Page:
In part, the rise of house prices in Malta is due to the strong economic recovery since 2013, with its notable rise in employment, the sharp drop in the unemployment rate, and the import of thousands of foreign workers. The positive evolution of the labour market, together with a favourable economic outlook translated into higher household disposable income and greater consumer confidence. All this increased demand for housing, in turn pushing up prices.

Moreover, the environment of accommodative financial conditions created by the monetary stimuli of the European Central Bank also contributed to the rise of house prices, because it resulted in a generalised reduction of financing costs to historically low levels. 

For example, in the eurozone, the average interest rate for mortgage loans stood at 2.0% in Q3 2019, compared to 5% in the years before the financial crisis. Secondly, because the low interest rate environment pushed down bond yields and the returns of some financial savings products and that encouraged demand for property as an investment asset.

Looking at some statistics published by the NSO recently, deeds of sales in Malta in 2021 were up 29.6% on 2020 and 2.3% up on the pre-pandemic level, and interestingly the rise was more marked with respect to property bought by individuals, which increased by 31.6%. Even more striking was the value of property sales, which increased by a whopping 46.7% on 2020 and by 15.3% on 2019.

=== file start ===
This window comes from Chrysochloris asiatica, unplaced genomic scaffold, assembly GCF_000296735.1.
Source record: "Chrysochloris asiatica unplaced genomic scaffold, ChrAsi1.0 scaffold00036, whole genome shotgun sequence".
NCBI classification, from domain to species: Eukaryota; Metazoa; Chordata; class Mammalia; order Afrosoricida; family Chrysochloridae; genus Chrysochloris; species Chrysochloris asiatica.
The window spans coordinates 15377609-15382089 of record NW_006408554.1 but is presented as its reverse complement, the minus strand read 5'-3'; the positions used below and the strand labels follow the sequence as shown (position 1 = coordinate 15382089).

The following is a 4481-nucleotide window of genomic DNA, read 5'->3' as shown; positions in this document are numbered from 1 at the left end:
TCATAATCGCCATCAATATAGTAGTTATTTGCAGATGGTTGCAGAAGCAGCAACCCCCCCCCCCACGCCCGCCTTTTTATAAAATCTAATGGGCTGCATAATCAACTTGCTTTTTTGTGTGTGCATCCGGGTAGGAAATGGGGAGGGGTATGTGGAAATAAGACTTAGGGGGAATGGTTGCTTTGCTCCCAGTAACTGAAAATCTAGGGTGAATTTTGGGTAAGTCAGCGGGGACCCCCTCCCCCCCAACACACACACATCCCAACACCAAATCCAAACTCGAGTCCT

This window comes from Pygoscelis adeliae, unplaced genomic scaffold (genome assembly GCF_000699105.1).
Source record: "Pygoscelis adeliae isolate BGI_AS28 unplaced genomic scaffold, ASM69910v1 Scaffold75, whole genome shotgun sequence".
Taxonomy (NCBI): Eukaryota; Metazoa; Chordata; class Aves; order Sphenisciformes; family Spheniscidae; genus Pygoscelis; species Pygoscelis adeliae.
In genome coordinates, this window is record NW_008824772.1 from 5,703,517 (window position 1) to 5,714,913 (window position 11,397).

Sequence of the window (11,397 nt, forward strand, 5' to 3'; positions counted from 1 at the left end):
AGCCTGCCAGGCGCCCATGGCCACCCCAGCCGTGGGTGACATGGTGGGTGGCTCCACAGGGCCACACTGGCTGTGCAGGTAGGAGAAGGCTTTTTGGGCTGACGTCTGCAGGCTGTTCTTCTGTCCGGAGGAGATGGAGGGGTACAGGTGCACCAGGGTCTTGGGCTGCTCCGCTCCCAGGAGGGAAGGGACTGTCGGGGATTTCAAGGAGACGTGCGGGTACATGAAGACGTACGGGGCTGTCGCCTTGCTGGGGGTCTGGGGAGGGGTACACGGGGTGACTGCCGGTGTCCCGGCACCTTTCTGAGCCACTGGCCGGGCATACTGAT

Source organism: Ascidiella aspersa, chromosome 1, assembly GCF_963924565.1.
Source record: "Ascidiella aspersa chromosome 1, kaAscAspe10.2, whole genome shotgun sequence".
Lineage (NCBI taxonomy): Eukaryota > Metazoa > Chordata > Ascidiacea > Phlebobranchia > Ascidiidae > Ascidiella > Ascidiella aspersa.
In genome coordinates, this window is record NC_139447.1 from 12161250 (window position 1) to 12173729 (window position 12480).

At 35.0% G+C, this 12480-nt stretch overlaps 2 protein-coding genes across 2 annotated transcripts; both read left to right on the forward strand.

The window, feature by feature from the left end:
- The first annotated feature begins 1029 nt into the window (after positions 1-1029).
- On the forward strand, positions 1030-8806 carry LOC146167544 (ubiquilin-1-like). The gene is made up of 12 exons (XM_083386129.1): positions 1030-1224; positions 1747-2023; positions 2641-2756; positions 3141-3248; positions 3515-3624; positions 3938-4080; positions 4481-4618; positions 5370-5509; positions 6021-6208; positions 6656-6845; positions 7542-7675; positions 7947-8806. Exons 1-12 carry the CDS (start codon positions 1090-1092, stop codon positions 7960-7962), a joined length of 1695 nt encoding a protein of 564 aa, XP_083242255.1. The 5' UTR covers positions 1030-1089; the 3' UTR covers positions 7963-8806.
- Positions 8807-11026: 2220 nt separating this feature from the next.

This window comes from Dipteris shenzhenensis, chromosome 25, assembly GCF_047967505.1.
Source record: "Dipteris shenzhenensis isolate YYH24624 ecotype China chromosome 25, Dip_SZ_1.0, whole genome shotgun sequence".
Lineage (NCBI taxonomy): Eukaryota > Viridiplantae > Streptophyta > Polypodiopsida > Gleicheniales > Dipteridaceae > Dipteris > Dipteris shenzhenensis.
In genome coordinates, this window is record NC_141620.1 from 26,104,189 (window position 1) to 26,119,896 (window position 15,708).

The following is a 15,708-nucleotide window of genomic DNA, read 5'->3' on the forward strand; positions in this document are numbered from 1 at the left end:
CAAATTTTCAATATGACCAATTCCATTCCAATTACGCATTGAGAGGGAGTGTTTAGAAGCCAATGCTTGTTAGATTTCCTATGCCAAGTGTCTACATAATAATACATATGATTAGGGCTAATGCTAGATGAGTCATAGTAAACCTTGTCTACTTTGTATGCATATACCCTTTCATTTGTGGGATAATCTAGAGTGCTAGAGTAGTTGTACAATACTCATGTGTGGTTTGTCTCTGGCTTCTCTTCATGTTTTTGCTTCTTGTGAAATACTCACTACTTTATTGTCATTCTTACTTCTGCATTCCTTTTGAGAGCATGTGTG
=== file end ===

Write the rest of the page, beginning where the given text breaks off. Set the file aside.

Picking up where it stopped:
Of course, there is a downside to all this. The recent evolution of house prices could become a cause for concern. In spite of all the hype in the media, it is not so at the moment. In 2019 the housing cost overburden (those allocating over 40% of their disposable income to housing costs) only affects 2.6% of Maltese households, compared to 9.4% in the EU. And even if one looks only at those people at-risk-of poverty, the figure for Malta is only 9.2%, compared to 35.4% in the EU.

It is striking that 66.2% of Maltese families at risk of poverty, own their home.

One reason for this is that most Maltese households own their home. The percentage of such people is 82%, compared to a significantly lower 69% in the EU. Again, it is striking that 66.2% of all Maltese households at risk of poverty still own their home, compared to 50.3% in the EU.